An ongoing run of futility. A legend's last year? Bad defense.
One statistic can sum up a lot about a college football team. In the Big 12 this year, a successful season for each program could hinge on one key number, be it a quarterback's efficiency or how many fumbles a team recovers.
Here's a vital stat or number for every team in the Big 12 in 2017.
16: Difference in offensive plays per game between Baylor and Temple in 2016
Baylor ran an average of 85 offensive plays per game last season, 23 percent more than Temple’s average of 69. That’s pertinent, of course, because ex-Owls head coach Matt Rhule is now in charge of the Bears. Baylor played at a super-fast tempo for so long that the entire program has to get acclimated to Rhule’s preference for physical, grinding ball. In the short, that can be a tough adjustment.
4: Games lost by a touchdown or less by Iowa State last year
Almost doesn’t count, but you still won’t find a more telling stat about Iowa State’s 2016 season than the fact that the Cyclones were within a score in four of nine losses. Head coach Matt Campbell got the team to play hard in his debut season despite a number of near misses. ISU probably won’t miss as often this fall.
2.5: Vegas’ over/under for Kansas' total number of wins in 2017
The Jayhawks hit the over last year, surpassing their total of 1.5 in late November with a win over Texas. This year, the guys in the desert are upping KU’s total by a full win. The “optimism” is warranted this season, as the Jayhawks have seven home games, including one against FCS foe Southeast Missouri.
0: Possible years left for Bill Snyder at Kansas State
Fueled by a throat cancer diagnosis earlier this year, speculation is running rampant that this will be the last season for the Purple Wizard on the sidelines in Manhattan. If so, it would seem fitting for the Wildcats to make one more unlikely run at a Big 12 title.
4,603: Combined rushing and receiving yards of Dede Westbrook, Joe Mixon and Samaje Perine for Oklahoma in 2016
The Sooners have a deserved reputation for just plugging and playing when they lose productive skill players. Twelve months ago, for example, people wondered how OU would replace Sterling Shepard at receiver. Dede Westbrook answered them.
Now, Westbrook and the fearsome backfield tandem of Samaje Perine and Joe Mixon have departed, leaving even bigger holes in OU’s offense. Between a rock-solid offensive line and a star quarterback in Baker Mayfield, their designated replacements will have every opportunity to succeed this year.
11.6: Yards allowed per pass attempt by Oklahoma State in three losses last year
When the Cowboys’ pass defense failed last season, it failed spectacularly. In their three defeats to Central Michigan, Baylor and Oklahoma, the Pokes were essentially giving up a first down on average every time opponents threw the ball. They also allowed 11 touchdown passes to just two interceptions.
Adrian Baker, a graduate transfer from Clemson, might help shore up OSU’s aerial defense. If defensive coordinator Glenn Spencer can’t fix it, the Cowboys’ College Football Playoff aspirations are a pipe dream.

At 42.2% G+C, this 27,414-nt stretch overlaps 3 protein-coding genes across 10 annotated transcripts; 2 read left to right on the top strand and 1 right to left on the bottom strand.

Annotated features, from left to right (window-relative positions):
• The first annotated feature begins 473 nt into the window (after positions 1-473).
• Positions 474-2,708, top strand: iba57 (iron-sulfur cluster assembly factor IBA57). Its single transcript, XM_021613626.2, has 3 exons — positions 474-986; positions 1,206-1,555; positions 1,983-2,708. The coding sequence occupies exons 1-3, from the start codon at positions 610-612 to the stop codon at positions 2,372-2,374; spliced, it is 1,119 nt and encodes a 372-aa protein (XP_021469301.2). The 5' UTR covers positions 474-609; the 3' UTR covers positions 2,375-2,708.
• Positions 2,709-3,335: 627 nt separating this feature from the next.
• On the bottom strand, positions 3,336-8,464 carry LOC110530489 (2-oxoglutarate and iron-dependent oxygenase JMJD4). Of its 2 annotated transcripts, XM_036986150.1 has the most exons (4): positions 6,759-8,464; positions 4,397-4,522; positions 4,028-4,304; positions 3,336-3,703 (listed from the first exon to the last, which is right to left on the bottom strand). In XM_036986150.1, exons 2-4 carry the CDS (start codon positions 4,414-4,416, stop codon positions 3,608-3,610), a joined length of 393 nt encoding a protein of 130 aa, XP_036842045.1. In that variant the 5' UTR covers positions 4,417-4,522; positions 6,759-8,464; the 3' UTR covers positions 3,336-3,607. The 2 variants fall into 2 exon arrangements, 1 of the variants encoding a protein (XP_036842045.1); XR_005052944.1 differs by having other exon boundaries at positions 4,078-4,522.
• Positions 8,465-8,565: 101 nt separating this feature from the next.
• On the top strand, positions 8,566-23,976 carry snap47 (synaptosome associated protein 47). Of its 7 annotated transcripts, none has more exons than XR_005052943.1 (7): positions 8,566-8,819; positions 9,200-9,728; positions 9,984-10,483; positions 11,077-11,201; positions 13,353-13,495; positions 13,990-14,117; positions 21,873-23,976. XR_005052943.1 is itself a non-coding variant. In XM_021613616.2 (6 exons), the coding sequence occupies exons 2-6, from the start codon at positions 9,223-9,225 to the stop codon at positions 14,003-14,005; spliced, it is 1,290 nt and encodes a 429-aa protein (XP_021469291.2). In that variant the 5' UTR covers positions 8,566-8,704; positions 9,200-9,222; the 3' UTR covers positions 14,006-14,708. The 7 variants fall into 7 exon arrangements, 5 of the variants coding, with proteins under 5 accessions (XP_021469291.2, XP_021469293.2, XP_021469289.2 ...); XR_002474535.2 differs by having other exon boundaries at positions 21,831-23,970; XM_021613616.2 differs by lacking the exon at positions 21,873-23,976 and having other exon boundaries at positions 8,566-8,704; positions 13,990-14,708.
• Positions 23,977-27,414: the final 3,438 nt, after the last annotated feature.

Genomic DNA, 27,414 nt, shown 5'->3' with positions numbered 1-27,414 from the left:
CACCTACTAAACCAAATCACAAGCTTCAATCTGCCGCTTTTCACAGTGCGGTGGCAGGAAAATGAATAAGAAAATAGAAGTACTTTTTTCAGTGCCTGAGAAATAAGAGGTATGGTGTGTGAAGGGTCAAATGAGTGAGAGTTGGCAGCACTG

16: Turnovers generated by TCU in 2016
From 2012 to ‘14, TCU snatched 32, 28 and 40 turnovers from opponents, respectively. That number fell to 19 in 2015 and 16 last season.
It’s possible that head coach Gary Patterson made a fundamental change to his defensive philosophy that precipitated the drop-off. If so, he might want to switch back. If not, he needs to figure out how to get his players back to generating more takeaways.
6.2: Yards per pass attempt by Shane Buechele in Texas’ final four games
Buechele looked like the quarterback of the future in Austin in his first eight games as a freshman. He turned dreadfully unproductive in the final third of the season, though, a stretch that saw the Longhorns lose three of four games and fall out of bowl contention. Even more concerning is the fact that Texas played Kansas and Texas Tech during that period.
In his defense, Buechele did fight through injuries a year ago. That may explain his decline in part, but it also stands to reason that opposing defensive coordinators got a better read on him as the season wore on.
6: Equivalent number of touchdowns allowed per game by Texas Tech in last three seasons
Points allowed per game by the Red Raiders in 2014, ‘15 and ‘16: 41.3, 43.6, 43.5. In other words, chances were that Tech needed to score the equivalent of more than six touchdowns every time it took the field in the last three years to have a chance of winning. Yes, the D is that bad.
59%: Share of tackles lost from last year’s West Virginia team
All things considered, coordinator Tony Gibson did fantastic work in 2016 to keep his defense from falling off a cliff after losing a host of key contributors. He’ll need to pull off a similar feat this fall, as three of every five tackles made by the team last year walked out the door at the end of the season.
Given the likelihood that the defense takes a step back this year, the Mountaineers need to hope new QB Will Grier lives up to his billing.
— Written by Allen Kenney, who is part of the Athlon Contributor Network. Kenney is founder and editor of BlatantHomerism.com and host of the Blatant Homerism Podcast. Follow him on Twitter @BlatantHomerism.